During the war, cotton could no longer be exported to
the foreign markets and those countries, particularly Japan, set up their
Not only were these countries producing their own cloth,
they were doing it more cheaply than Britain.
By 1933 Japan had introduced 24 hour cotton production
and became the world's largest cotton manufacturer.
The demand for British cotton slumped and mill owners
put cotton workers on short time, or closed the mills altogether.
In-between the wars, 345,000 workers left the industry
and 800 mills closed.
'Trouble at mill'
Trouble brews at the mill
India accounted for half of Britain's cotton exports,
but as part of his campaign for Indian independence, Gandhi called for
a boycott of imported Lancashire cotton.
The boycott had devastating affects on Lancashire and
in Blackburn, with 74 mills closing in less than four years.
The First World War may have spelt the beginning of the
end for the textile industry, but the Second World War brought about a
Lancashire mills were enlisted to make parachutes and
uniforms for the front and mill owners were forced to rally up new recruits.
In the 1950s and 60s there was a huge influx of workers
from the Indian sub-continent who were encouraged to seek work in Lancashire.
An increased work force allowed the mill owners to introduce
a third shift or night shift to the working routine although many workers
were less than pleased with the changing hours.
Too little, too late
The end of king cotton
The resurgence in the textile industry was short lived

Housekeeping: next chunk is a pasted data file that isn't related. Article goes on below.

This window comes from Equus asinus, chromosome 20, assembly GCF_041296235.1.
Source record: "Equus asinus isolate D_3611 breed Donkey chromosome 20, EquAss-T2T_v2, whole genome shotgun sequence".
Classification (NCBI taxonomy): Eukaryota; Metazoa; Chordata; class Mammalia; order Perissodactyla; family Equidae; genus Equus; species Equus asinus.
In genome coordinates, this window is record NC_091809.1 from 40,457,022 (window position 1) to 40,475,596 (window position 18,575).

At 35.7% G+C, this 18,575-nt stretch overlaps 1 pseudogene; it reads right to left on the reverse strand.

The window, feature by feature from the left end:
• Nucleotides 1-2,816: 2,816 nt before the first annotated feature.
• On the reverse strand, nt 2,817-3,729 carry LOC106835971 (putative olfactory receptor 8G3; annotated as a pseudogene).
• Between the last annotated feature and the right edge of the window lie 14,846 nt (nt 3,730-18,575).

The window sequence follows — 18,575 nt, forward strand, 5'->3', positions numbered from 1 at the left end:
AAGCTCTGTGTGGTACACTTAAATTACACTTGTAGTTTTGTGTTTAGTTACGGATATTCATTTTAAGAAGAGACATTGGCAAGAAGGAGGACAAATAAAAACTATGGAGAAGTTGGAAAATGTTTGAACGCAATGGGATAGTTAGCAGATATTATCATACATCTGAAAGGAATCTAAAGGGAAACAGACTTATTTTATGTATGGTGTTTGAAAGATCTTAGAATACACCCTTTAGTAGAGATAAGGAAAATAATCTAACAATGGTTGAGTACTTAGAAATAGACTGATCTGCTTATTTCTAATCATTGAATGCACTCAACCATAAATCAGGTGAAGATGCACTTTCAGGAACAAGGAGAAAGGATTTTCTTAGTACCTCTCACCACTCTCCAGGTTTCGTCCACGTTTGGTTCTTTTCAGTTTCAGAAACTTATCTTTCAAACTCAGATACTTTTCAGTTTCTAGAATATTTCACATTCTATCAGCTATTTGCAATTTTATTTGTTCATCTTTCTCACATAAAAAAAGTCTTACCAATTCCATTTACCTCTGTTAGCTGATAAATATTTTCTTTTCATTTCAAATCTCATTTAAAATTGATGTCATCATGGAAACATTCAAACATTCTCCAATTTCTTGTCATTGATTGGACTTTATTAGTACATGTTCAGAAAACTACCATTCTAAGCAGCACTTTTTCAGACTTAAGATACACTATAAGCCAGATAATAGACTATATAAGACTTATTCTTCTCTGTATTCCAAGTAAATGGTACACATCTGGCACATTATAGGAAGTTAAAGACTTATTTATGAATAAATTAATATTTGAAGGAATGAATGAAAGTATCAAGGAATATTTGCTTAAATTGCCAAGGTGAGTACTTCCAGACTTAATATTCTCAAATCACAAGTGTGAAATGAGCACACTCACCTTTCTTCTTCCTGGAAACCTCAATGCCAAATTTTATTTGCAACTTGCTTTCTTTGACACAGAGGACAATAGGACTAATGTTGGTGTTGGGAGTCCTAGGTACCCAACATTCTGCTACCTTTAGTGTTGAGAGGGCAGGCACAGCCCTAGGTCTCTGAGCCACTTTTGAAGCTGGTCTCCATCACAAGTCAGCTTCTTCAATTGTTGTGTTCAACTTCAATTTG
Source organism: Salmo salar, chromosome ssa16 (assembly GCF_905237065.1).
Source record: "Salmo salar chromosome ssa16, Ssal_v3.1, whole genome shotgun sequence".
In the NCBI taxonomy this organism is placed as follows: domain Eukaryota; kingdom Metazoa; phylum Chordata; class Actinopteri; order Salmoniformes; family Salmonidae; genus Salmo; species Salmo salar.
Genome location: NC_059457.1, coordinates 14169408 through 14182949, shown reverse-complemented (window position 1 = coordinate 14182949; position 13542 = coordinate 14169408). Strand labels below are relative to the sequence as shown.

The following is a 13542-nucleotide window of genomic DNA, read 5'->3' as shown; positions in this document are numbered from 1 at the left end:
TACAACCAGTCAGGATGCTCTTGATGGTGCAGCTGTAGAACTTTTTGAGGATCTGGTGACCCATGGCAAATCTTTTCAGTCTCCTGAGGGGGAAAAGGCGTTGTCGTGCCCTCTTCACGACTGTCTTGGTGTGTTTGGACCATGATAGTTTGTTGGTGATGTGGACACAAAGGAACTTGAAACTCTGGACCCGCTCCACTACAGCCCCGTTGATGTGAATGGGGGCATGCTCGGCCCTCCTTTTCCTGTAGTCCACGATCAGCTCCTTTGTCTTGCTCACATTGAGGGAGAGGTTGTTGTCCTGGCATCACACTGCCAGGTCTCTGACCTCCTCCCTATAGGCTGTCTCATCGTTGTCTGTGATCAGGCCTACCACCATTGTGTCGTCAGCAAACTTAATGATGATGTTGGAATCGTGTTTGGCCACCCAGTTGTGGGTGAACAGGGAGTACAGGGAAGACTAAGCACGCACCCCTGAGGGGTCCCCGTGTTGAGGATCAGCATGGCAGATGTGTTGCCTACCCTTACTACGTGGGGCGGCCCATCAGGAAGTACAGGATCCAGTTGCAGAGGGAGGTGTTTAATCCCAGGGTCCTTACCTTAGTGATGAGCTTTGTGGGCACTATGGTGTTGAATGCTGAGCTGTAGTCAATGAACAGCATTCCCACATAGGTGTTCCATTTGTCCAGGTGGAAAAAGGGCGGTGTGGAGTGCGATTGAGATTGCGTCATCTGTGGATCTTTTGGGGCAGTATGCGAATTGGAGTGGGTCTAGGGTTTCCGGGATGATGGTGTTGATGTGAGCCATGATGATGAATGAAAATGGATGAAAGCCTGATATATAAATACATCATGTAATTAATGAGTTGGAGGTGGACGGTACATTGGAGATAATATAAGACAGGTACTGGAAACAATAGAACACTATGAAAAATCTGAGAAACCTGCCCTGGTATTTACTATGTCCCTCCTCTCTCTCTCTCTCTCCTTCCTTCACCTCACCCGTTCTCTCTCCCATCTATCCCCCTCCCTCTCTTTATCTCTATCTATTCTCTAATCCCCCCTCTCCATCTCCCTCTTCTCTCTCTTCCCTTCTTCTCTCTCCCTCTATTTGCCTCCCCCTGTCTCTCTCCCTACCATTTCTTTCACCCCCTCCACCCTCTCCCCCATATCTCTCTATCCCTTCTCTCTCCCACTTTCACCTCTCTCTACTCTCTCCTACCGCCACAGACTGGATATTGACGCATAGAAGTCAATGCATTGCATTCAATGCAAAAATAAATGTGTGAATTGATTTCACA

and by 1958, the country which had given birth to the textile industry
became a net importer of cotton cloth.
The Cotton Industry Act of 1959 was intended to help
modernise and amalgamate the industry.
Mill closures occurred throughout Lancashire, but cost
cutting did little to improve industry profits. Lancashire was still failing
to compete with foreign competition.
During the 1960s and 70s, mills were closed across Lancashire
at a rate of almost one a week.
By the 1980s the textile industry of the North West had
all but vanished. Only the empty factories and northern towns which sprung
up as a result, were left - a legacy of an industry that was once the
pride of Britain.
Key events in the North West Textile Industry
Pre 1760 - Cotton is spun by hand at home
1760 onwards - The rise of the factory system.
1803 - Cotton overtakes wool as Britain's biggest export
1820 onwards - The era of the machine - steam power allows
machine-led production in the industry
1825 - George Stephenson builds the first public steam
railway - the Stockton to Darlington line
1833 - The first Factory Act is passed regulating child
1847 - Government pass the Ten-Hour Act. The 70-hour
week becomes 55.5 hours
1912 - The industry reaches its peak, producing 8 billion
yards of cloth
1914 - World War One - cotton can no longer be exported
to the foreign markets. Those countries set up their own factories.
1933 - Japan introduces 24 hour cotton production and
becomes the world's largest cotton manufacturer
1950s - Huge influx of workers from the Indian subcontinent
allowing extra shifts
1958 - Britain becomes a net importer of cotton cloth
1959 - The Cotton Industry Act is passed to help modernise
and amalgamate the industry
1960s/70s - Mills are closed across Lancashire at a rate
of almost one a week
1980s the textile industry of the North West is over